Woman enjoying better mental health after getting hearing aids.

Hearing aids could benefit approximately 28 million people. This means that 28 million people could here their world better if they wore hearing aids. But there are also some other, relatively surprising health benefits that you can begin to enjoy thanks to your hearing aids.

Your physical and mental health can, as it so happens, be helped by something as straight forward as wearing hearing aids. Everything from a risk of falling to depression can be slowed or even stopped by these gadgets. In more ways than one, your hearing aids can help keep you on your feet.

Mental Health Advantages of Hearing Aids

Modern medical research has solidly established a link between cognitive decline and hearing loss. Currently, the thinking is that, for a combination of mental, social, and physical factors, hearing loss can bring about an increased risk of mental illness, including anxiety, depression, cognitive decline, and dementia.

So it’s not surprising that the latest analyses has shown that hearing aids may have significant mental health advantages.

Lowering Your Chances of Dementia

According to one study, wearing your hearing aids can help decrease your risk of developing dementia by as much as 18%. That’s a wonderful benefit when the only thing you need to do is remember to wear your hearing aids on a daily basis.

Other studies have suggested that wearing your hearing aids on a regular basis can slow the onset of dementia by up to a couple of years. This is really encouraging and with more research done to replicate and clarify these figures, we can come a long way in the fight against mental decline and illness.

Decrease Depression And Anxiety

Many people suffer from depression and anxiety even if they don’t have hearing loss. But there is enough evidence to suggest that those who have hearing loss are at increased risk of developing both anxiety and depression as time passes.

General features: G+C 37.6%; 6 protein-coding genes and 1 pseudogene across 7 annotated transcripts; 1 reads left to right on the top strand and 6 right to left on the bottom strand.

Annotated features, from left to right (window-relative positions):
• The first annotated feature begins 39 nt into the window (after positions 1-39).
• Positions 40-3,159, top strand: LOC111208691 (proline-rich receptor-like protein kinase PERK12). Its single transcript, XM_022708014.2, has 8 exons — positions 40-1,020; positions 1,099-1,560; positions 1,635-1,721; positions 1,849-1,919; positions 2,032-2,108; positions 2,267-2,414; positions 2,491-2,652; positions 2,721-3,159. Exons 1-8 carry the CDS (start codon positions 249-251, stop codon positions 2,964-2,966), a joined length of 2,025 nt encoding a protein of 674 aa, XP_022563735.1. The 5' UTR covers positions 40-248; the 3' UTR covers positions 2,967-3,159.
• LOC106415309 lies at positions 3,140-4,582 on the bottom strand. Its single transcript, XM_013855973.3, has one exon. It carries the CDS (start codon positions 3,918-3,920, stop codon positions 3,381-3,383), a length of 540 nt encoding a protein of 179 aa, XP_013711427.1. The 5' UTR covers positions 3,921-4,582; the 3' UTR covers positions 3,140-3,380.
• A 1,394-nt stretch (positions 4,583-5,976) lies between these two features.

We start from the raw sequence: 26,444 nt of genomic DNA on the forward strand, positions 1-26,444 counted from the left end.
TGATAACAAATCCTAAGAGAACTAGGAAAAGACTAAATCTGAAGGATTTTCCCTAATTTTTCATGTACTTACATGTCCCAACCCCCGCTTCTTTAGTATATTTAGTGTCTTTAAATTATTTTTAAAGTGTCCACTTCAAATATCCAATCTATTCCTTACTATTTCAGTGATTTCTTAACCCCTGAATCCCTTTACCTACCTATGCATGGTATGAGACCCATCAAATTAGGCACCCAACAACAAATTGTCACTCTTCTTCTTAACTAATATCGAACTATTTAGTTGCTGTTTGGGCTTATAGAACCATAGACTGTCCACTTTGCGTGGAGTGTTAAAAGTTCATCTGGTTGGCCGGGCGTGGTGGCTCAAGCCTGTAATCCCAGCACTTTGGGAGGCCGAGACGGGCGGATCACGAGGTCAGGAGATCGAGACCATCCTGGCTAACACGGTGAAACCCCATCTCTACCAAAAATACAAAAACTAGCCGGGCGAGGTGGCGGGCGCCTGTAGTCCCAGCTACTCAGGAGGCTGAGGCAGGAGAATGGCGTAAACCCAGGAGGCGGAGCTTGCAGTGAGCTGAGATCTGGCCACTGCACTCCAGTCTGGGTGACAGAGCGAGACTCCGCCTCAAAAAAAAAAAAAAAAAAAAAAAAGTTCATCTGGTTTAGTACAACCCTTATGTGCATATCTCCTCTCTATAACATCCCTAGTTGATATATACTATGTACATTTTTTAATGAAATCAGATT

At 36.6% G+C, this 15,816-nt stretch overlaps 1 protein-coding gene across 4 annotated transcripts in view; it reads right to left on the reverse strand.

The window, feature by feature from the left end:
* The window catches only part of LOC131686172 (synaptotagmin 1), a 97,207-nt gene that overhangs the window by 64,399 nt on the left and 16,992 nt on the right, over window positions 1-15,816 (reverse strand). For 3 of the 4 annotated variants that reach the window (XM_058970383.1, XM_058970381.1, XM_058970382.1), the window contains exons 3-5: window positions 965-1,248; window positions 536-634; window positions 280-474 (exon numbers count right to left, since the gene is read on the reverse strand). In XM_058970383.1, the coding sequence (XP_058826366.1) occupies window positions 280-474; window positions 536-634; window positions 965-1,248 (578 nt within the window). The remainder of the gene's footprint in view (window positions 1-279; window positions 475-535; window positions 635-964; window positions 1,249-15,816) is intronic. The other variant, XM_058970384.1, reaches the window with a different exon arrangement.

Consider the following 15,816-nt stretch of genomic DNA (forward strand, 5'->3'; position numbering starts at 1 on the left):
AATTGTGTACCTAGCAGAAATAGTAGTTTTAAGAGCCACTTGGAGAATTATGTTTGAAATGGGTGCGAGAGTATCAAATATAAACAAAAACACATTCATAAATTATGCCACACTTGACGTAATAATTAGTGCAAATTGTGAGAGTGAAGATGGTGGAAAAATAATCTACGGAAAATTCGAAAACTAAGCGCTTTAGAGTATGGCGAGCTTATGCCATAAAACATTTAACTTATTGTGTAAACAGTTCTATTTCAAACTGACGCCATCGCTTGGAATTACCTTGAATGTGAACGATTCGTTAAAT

Wearing your hearing aids can help you stay socially involved and mentally connected. If those factors were contributing to anxiety and depression, they can help.

You’ll be Less Lonely

While it might not seem as dire or imperative as dementia, isolation can be a big issue for people with neglected hearing loss, social isolation often being the cause and adding fuel to the fire. Your general mood can be considerably influenced by social isolation. So being able to remain social and connected thanks to your hearing aid can be a huge advantage.

To be certain, this ties together with your hearing aids’ ability to decrease the risks of depression, for example. To some degree, all of these health concerns are linked in some manner.

Hearing Aids And Physical Benefits

As your hearing impairment worsens, there is some research that shows that you could be at a higher risk of having a stroke. But that specific research is obviously on the preliminary side. It’s a little easier to recognize the more pronounced physical advantage of hearing aids: you’ll fall less often.

There are a couple of explanations for this:

  • Fall detection: Often, it’s getting back up after a fall that is the real hazard, not the fall itself. Fall detection is a built-in feature of many newer hearing aid models. You can save emergency phone numbers into your phone which will be automatically called if you take a tumble.
  • Situational awareness: As an example, if your pet is running up to you, you hear them and anticipate them rushing around the corner.

As you age falling down can have a devastating effect on your health. So your overall health can be protected by reducing damage from falls or avoiding them altogether.

Wear Your Hearing Aids Everyday

These benefits, it’s worth pointing out, apply to people who have hearing impairment. If you have healthy hearing, then using a hearing aid will likely not reduce your risk of dementia, for instance.

But using your hearing aids, if you do have hearing loss, is the best thing you can do for overall health.

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The site information is for educational and informational purposes only and does not constitute medical advice. To receive personalized advice or treatment, schedule an appointment.
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